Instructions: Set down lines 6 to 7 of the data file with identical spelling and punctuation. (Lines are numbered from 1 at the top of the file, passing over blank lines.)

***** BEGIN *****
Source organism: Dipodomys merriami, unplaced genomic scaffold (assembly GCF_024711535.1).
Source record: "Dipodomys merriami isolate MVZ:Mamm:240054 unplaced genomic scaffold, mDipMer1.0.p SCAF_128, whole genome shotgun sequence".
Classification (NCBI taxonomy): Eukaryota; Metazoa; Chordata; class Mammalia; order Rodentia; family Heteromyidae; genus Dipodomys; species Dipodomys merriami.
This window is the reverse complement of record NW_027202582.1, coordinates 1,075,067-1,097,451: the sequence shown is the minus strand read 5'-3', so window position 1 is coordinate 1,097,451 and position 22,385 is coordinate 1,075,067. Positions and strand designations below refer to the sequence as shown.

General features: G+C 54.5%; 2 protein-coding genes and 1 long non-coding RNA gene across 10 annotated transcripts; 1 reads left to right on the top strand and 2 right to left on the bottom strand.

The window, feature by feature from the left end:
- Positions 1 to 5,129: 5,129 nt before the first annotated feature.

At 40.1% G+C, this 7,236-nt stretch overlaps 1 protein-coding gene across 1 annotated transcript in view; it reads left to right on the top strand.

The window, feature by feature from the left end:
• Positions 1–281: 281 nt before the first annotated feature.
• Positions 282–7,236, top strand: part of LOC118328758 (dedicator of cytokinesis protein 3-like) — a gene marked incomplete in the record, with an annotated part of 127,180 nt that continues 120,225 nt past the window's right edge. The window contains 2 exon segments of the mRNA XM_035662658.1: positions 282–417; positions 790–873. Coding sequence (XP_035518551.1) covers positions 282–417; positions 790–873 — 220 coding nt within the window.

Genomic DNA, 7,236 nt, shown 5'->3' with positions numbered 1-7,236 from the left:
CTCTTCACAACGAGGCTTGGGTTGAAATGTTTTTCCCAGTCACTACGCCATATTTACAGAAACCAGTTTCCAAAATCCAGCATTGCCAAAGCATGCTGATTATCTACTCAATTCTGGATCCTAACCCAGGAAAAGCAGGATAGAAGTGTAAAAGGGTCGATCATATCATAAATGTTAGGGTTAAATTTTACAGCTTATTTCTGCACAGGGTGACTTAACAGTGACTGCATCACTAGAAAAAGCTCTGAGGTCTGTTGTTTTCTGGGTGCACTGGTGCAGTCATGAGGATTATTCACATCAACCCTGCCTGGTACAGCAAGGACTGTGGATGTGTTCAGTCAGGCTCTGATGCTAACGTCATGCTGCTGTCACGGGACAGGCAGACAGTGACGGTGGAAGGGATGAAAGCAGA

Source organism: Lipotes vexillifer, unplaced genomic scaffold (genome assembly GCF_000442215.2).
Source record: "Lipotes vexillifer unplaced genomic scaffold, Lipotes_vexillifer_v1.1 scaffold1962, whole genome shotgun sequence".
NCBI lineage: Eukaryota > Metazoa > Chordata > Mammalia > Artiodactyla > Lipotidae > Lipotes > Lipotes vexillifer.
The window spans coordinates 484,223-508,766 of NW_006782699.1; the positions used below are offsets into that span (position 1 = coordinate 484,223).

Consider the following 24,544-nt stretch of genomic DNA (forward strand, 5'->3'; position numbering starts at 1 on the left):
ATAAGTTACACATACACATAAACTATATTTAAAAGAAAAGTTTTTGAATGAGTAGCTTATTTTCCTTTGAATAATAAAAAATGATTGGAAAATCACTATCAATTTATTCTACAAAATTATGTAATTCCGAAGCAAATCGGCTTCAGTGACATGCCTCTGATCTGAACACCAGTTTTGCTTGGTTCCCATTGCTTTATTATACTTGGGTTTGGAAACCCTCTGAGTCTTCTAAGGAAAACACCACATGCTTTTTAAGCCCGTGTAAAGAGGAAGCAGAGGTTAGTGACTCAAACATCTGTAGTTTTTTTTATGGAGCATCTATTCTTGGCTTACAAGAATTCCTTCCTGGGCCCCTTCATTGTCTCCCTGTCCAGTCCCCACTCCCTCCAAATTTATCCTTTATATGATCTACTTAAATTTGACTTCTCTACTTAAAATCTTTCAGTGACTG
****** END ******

The window, feature by feature from the left end:
- Positions 1 to 5,129: 5,129 nt before the first annotated feature.